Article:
He could hear droplets of rain splashing into puddles all around them, enlarging the small pools that had started to gather between old broken stones. Somewhere nearby a stray dog padded through an alley, his rough nails quietly clicking on cobbles in tandem with his steps. There was a quiet squeak as a wooden shutter closed, the soft ‘click’ of a thin door locking, and the tinkling shatter of a glass as it fell from some drunk’s nightstand. And-


Arik spun and drew the Valyrian Steel blade he’d falsely named Dominus, pointing it at the hooded man who stepped towards them through the thick fog.

“That is a beautiful blade,” the man said, smiling.

“It has no equal,” Arik replied, eyes narrowing.

“You remind me of someone,” the man said as he took a step closer. He whirled then, gripping a blade of his own within the space of a heartbeat, and lunged toward Arik.

Arik waited until the man’s blade nearly pierced his chest, then pivoted at the last instant. The man did an about-face, his blade held defensively in front of him as Arik shifted his stance to take the offensive.

The man smiled. “I always told a girl not to do that. Not to tempt the Many-Faced God so needlessly.”

Arik froze as cold dread washed over him.

“Do you know what a girl would say to me when I told her this?”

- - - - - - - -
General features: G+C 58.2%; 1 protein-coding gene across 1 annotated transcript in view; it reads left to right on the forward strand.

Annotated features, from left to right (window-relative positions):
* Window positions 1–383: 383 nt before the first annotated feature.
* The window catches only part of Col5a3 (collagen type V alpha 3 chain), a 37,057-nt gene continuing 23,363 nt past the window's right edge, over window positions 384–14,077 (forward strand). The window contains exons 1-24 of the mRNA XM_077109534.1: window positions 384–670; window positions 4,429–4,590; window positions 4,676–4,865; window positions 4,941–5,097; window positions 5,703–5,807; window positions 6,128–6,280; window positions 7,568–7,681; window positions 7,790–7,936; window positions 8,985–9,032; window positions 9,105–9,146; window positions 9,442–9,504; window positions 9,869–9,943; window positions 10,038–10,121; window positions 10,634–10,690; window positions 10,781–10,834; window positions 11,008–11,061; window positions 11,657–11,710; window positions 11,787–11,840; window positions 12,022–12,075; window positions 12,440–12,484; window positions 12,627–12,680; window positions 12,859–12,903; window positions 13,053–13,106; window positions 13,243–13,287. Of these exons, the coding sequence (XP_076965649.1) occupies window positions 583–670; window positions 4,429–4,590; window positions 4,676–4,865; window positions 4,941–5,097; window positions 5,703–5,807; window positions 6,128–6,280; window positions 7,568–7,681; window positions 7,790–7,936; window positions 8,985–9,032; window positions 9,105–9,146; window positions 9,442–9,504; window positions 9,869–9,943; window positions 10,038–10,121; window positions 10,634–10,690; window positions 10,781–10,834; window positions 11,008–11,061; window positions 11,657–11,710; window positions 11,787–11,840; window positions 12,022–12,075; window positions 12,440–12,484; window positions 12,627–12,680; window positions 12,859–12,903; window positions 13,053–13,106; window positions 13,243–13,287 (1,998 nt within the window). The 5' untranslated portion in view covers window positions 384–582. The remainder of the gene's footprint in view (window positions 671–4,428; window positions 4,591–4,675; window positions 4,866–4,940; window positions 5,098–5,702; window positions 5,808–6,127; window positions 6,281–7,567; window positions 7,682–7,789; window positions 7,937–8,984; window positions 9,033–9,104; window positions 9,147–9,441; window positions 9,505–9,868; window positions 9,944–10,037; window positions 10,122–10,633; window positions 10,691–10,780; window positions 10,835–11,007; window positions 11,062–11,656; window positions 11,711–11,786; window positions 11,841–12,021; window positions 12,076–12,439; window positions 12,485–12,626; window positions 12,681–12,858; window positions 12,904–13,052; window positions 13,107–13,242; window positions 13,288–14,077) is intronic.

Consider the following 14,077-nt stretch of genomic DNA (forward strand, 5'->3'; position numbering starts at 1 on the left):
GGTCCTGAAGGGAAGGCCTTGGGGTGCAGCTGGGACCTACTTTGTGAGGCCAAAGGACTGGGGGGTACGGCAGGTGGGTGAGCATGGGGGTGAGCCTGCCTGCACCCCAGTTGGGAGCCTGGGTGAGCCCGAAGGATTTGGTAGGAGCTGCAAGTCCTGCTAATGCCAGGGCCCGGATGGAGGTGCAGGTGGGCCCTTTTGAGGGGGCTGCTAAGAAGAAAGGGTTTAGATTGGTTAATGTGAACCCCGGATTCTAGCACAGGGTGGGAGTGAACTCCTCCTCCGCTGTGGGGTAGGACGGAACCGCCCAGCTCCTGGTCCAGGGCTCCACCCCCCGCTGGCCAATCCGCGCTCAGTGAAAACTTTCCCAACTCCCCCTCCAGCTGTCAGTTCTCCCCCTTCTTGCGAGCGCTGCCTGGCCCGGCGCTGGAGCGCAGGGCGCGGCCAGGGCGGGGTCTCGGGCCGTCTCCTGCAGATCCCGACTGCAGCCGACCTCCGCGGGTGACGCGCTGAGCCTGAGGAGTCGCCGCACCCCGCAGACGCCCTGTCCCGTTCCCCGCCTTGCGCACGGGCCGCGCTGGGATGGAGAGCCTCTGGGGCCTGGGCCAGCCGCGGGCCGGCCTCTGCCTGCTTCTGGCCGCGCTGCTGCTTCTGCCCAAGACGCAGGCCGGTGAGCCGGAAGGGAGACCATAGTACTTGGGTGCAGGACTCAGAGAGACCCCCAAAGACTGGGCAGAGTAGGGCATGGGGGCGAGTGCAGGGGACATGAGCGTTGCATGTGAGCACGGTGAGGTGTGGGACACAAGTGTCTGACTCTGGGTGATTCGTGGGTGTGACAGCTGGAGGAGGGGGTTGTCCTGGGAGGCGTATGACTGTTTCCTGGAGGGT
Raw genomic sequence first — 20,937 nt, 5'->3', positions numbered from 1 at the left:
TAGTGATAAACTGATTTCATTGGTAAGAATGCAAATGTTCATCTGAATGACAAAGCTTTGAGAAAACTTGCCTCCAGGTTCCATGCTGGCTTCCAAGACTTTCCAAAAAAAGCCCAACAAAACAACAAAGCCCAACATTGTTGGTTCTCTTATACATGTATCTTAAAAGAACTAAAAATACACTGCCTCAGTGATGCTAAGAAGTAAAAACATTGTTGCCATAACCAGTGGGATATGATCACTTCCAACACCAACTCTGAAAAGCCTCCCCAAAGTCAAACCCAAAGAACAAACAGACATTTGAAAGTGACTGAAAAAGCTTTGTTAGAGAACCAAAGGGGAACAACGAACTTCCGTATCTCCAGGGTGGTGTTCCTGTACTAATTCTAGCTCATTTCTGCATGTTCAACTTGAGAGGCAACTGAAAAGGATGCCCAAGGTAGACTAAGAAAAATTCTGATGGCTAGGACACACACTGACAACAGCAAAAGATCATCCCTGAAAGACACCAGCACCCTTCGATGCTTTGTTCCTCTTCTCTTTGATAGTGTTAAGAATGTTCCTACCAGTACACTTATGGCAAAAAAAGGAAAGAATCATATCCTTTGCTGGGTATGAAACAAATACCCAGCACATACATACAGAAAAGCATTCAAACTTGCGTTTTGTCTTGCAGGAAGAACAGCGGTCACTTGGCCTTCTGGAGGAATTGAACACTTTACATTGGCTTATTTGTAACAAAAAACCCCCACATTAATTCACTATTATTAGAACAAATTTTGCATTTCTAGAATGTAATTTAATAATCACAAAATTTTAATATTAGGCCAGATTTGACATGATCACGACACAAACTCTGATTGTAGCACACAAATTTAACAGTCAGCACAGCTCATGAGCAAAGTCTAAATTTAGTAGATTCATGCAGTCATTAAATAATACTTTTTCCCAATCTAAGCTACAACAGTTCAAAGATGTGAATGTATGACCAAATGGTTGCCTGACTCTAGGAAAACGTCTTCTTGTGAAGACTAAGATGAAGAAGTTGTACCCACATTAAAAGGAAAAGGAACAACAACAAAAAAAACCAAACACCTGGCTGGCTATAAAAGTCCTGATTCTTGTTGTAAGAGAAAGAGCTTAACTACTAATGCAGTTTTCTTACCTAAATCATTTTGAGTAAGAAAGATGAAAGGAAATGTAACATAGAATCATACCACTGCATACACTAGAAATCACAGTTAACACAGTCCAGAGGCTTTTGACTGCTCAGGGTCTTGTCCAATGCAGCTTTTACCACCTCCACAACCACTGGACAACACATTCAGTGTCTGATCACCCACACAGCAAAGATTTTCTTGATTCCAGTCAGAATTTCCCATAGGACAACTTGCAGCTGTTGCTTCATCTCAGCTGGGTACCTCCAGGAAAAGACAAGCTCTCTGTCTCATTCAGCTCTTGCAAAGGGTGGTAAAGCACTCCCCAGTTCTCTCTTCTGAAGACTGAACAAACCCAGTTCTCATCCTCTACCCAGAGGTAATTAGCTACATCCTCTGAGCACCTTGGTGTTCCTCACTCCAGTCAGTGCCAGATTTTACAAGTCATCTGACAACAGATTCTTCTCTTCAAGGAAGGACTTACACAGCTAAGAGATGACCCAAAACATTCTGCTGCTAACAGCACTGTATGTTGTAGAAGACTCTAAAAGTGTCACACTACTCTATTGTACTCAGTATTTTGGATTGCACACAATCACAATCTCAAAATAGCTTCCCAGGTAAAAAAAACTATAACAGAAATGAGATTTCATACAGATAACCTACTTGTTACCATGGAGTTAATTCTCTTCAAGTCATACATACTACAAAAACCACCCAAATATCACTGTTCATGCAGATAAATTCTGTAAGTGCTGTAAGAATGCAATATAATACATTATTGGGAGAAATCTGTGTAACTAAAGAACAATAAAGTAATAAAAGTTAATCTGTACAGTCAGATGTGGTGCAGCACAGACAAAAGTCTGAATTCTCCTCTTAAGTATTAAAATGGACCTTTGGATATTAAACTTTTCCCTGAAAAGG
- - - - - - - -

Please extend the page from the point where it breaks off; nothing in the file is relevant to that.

Arik tightened his grip on the hilt of his blade, his knuckles whitening. He tried to swallow, but his throat was too dry. “A girl would say,” he began, his voice losing its Qohorik inflection, “that it’s about counting the cost. That sometimes you need to be willing to take a hit in order to strike a final blow. That you must always be ready to make that choice.”

The man nodded. “A man never forgot.” He reached up and pulled down his hood, revealing a long, familiar face that had never really been his own, framed with thick locks of red and white hair.


Chapter Text

AN: Some of the unsettled dust of chapter 33 should be (slowly) clearing, though this chapter does set forth a few new questions as well. A big thank you to my readers who are still willing to stick with me as the last chapters unfold.


POV: Daenerys/Daniah




Nine weeks ago -


Margaery Tyrell had not been exaggerating when she’d said that Starks could be terribly difficult.

“How can you possibly be so upset?” Daenerys asked.

Arya raked a hand through her hair and sighed. “It’s just too soon,” she said, visibly frustrated. “We just got back. We should have discussed it first, before announcing anything.”

“We did discuss it. More than once. And if I waited for your blessing before announcing it, I would have gone to my grave without it.” Dany rested her hands on Arya’s shoulders. “Arya, you swore to me you would allow me to knight you if we lived through all of this.”